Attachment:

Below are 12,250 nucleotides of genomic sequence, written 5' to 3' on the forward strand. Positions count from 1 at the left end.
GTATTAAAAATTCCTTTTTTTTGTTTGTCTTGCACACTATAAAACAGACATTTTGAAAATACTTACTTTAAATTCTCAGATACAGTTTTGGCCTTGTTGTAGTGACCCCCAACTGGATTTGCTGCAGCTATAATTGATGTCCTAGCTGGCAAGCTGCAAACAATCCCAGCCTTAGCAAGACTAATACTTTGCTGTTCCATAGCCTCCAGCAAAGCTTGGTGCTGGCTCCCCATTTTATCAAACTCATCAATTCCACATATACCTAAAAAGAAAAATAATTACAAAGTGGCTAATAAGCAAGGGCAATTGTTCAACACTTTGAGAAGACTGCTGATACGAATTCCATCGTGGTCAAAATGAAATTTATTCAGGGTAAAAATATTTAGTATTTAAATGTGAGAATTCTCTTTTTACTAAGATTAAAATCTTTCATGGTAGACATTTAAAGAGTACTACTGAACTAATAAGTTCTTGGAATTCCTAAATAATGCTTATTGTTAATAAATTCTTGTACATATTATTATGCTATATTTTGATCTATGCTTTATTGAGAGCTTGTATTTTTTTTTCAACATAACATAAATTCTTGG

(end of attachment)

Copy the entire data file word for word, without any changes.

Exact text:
Below are 12,250 nucleotides of genomic sequence, written 5' to 3' on the forward strand. Positions count from 1 at the left end.
GTATTAAAAATTCCTTTTTTTTGTTTGTCTTGCACACTATAAAACAGACATTTTGAAAATACTTACTTTAAATTCTCAGATACAGTTTTGGCCTTGTTGTAGTGACCCCCAACTGGATTTGCTGCAGCTATAATTGATGTCCTAGCTGGCAAGCTGCAAACAATCCCAGCCTTAGCAAGACTAATACTTTGCTGTTCCATAGCCTCCAGCAAAGCTTGGTGCTGGCTCCCCATTTTATCAAACTCATCAATTCCACATATACCTAAAAAGAAAAATAATTACAAAGTGGCTAATAAGCAAGGGCAATTGTTCAACACTTTGAGAAGACTGCTGATACGAATTCCATCGTGGTCAAAATGAAATTTATTCAGGGTAAAAATATTTAGTATTTAAATGTGAGAATTCTCTTTTTACTAAGATTAAAATCTTTCATGGTAGACATTTAAAGAGTACTACTGAACTAATAAGTTCTTGGAATTCCTAAATAATGCTTATTGTTAATAAATTCTTGTACATATTATTATGCTATATTTTGATCTATGCTTTATTGAGAGCTTGTATTTTTTTTTCAACATAACATAAATTCTTGG